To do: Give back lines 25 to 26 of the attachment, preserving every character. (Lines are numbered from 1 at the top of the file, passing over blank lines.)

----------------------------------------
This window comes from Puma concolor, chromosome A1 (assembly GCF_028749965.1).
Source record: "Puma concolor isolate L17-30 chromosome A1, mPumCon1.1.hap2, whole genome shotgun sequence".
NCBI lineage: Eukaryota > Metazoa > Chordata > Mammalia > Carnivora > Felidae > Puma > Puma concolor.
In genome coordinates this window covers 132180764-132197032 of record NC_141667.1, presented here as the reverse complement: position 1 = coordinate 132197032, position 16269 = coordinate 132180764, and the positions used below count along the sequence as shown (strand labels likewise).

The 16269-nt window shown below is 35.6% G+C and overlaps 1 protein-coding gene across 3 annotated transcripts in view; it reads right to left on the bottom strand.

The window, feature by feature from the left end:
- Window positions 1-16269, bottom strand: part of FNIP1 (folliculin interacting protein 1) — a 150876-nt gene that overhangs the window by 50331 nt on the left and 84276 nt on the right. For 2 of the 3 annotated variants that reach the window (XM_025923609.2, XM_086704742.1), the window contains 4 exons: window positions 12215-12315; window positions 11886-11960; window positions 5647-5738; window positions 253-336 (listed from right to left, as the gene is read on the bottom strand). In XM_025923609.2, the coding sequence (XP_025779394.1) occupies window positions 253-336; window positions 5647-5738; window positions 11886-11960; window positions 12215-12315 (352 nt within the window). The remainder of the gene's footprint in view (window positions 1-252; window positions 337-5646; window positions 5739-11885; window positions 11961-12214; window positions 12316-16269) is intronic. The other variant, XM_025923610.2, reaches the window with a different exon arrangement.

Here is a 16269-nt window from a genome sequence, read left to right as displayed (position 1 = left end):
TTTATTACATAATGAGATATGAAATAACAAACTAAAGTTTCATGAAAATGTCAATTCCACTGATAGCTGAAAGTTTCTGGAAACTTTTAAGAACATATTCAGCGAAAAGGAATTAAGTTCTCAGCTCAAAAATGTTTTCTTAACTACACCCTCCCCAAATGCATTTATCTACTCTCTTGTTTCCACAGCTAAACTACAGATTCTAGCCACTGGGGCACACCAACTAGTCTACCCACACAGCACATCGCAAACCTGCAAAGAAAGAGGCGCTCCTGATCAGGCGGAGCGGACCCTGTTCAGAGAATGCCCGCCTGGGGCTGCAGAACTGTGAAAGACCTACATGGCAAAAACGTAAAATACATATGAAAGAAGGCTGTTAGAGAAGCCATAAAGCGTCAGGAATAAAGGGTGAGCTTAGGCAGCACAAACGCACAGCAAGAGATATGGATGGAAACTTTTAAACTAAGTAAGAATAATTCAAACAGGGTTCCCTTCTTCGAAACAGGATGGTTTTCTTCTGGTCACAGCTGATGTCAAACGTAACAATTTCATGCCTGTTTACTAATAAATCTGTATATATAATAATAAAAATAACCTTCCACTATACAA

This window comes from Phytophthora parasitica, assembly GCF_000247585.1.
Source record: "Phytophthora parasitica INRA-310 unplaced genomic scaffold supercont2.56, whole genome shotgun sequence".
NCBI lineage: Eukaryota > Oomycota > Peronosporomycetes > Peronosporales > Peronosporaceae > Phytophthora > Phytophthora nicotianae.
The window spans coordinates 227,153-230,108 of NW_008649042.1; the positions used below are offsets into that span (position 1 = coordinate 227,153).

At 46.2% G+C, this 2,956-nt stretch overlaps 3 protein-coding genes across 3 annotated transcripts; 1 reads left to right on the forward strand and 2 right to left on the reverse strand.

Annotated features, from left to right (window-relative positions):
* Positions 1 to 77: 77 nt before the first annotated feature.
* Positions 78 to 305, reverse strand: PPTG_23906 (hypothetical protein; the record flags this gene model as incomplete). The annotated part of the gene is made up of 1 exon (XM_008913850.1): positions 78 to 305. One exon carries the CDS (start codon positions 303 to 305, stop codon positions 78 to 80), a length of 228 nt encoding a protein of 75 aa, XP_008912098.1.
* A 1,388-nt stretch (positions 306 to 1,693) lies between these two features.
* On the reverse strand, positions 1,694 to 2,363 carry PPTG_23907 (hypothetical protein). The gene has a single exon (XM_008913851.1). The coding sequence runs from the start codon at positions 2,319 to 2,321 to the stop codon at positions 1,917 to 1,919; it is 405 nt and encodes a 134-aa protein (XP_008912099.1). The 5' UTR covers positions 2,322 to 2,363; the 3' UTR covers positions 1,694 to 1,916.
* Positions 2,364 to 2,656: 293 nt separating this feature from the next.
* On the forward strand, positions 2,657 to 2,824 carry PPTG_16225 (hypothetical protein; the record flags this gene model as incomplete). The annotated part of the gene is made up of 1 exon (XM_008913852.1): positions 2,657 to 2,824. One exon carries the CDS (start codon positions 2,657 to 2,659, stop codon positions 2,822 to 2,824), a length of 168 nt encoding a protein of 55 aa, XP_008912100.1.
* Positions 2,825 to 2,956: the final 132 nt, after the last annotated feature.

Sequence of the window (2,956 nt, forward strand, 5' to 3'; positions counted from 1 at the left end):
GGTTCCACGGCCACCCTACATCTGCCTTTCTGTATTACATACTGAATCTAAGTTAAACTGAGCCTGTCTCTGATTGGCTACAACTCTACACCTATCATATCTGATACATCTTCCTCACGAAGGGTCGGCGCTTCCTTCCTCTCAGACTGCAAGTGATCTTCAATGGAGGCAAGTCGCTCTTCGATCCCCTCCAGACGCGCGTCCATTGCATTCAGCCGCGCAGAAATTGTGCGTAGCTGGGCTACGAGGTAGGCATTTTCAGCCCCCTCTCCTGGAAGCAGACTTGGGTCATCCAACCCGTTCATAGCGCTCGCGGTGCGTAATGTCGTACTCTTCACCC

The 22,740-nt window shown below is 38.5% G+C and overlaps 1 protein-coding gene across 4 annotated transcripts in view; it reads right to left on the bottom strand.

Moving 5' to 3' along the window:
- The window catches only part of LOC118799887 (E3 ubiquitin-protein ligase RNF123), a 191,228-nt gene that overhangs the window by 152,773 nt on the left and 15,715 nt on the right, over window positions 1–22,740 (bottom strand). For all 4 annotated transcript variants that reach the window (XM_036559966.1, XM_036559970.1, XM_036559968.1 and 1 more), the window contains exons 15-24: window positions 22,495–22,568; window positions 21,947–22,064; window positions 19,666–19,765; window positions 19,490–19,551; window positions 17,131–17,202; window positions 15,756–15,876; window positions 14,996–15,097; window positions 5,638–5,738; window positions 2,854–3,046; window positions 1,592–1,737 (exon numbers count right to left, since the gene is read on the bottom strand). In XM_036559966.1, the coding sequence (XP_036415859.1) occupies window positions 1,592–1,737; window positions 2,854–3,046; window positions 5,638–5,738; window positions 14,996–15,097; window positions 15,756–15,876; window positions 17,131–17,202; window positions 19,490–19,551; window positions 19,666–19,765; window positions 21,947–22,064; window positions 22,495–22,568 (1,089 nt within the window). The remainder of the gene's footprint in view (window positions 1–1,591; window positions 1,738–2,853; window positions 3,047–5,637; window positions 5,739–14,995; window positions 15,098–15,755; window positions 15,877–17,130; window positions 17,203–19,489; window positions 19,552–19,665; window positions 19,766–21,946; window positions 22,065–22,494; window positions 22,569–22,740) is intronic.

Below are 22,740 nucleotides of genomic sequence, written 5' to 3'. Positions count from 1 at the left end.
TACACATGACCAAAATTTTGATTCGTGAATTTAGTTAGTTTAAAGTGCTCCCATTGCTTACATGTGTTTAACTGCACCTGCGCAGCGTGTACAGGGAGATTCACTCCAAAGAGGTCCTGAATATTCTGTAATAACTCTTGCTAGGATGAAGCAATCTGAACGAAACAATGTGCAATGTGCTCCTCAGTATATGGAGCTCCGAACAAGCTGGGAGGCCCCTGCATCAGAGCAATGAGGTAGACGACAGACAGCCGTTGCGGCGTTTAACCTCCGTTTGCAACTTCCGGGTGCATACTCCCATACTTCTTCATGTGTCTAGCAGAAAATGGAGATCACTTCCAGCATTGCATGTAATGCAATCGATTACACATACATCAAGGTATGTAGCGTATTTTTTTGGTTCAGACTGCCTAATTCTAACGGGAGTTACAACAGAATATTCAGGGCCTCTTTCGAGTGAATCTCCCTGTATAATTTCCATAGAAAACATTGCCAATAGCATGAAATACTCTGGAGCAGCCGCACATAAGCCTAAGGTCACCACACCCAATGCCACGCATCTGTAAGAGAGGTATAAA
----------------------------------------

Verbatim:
The 22,740-nt window shown below is 38.5% G+C and overlaps 1 protein-coding gene across 4 annotated transcripts in view; it reads right to left on the bottom strand.

Moving 5' to 3' along the window: